RTA's SWOT Analysis: The need of bus infrastructure on Inland Empire toll lanes

Conceptual Smith Avenue Direct Access Ramp Inland Empire transportation officials must not forget that if the proposed high occupancy toll lanes along SR-91, I-15 and I-10 are to provide for efficient multi-modal transportation options, such facilities need to include bus transit infrastructure. A prime example is the I-15 Express Lanes in San Diego County. Direct access ramps along this HOT facility allow for HOV's like buses and carpools to access transit centers and park & ride lots from within a few blocks of the highway without having to merge across any of the general purpose lanes. 

According to a February, 2013 RTA Board of Directors Agenda, a Strengths Weaknesses Opportunities Threats (SWOT) analysis shows a transit mobility threat of continued freeway expansion proposals without bus infrastructure. Current plans by the Riverside County Transportation Commission to extend the 91 Express Lanes into Corona fit into this category. At present, there are no plans to link the 91 Express Lanes with the Corona Transit Center. On the other end of the line in Orange County, express buses must backtrack in order to reach the Village at Orange bus transfer hub from the HOT lanes, all due to the lack of a direct access ramp in the area. Such backtracking wastes nearly 5 miles per bus trip.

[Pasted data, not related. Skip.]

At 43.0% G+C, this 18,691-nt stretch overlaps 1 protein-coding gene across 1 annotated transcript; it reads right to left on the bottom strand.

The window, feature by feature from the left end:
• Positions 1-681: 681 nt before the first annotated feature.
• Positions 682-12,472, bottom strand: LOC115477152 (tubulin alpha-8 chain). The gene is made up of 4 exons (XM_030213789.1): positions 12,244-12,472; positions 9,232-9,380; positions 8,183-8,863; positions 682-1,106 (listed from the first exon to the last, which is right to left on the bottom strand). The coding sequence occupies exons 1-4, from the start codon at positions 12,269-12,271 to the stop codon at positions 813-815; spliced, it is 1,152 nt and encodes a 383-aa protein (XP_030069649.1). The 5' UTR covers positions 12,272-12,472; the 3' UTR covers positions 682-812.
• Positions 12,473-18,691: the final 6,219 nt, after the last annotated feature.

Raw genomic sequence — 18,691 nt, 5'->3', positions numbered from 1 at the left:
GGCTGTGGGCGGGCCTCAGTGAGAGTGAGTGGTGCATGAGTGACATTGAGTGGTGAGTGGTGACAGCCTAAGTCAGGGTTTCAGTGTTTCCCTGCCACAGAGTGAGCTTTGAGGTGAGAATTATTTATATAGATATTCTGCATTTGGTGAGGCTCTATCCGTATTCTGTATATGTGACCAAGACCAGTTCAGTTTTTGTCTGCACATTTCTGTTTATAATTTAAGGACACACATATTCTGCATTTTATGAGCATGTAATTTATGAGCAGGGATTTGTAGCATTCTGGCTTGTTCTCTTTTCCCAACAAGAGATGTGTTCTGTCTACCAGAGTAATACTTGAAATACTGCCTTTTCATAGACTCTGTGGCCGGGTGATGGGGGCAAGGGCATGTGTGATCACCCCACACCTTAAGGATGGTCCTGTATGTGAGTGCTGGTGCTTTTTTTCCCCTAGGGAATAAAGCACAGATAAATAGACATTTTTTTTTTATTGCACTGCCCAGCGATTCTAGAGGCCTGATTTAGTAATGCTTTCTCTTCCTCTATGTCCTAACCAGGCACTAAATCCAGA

To be fair, OCTA and RCTC are at the mercy of reduced funding from the state. However, with this SWOT finding, linking proposed HOT lanes with Inland Empire transit centers via direct access ramps needs to be planned. Both the local agencies and the state should take a tour of the I-15 Express Lanes in San Diego County to see how direct access ramps can make toll lanes more transit friendly.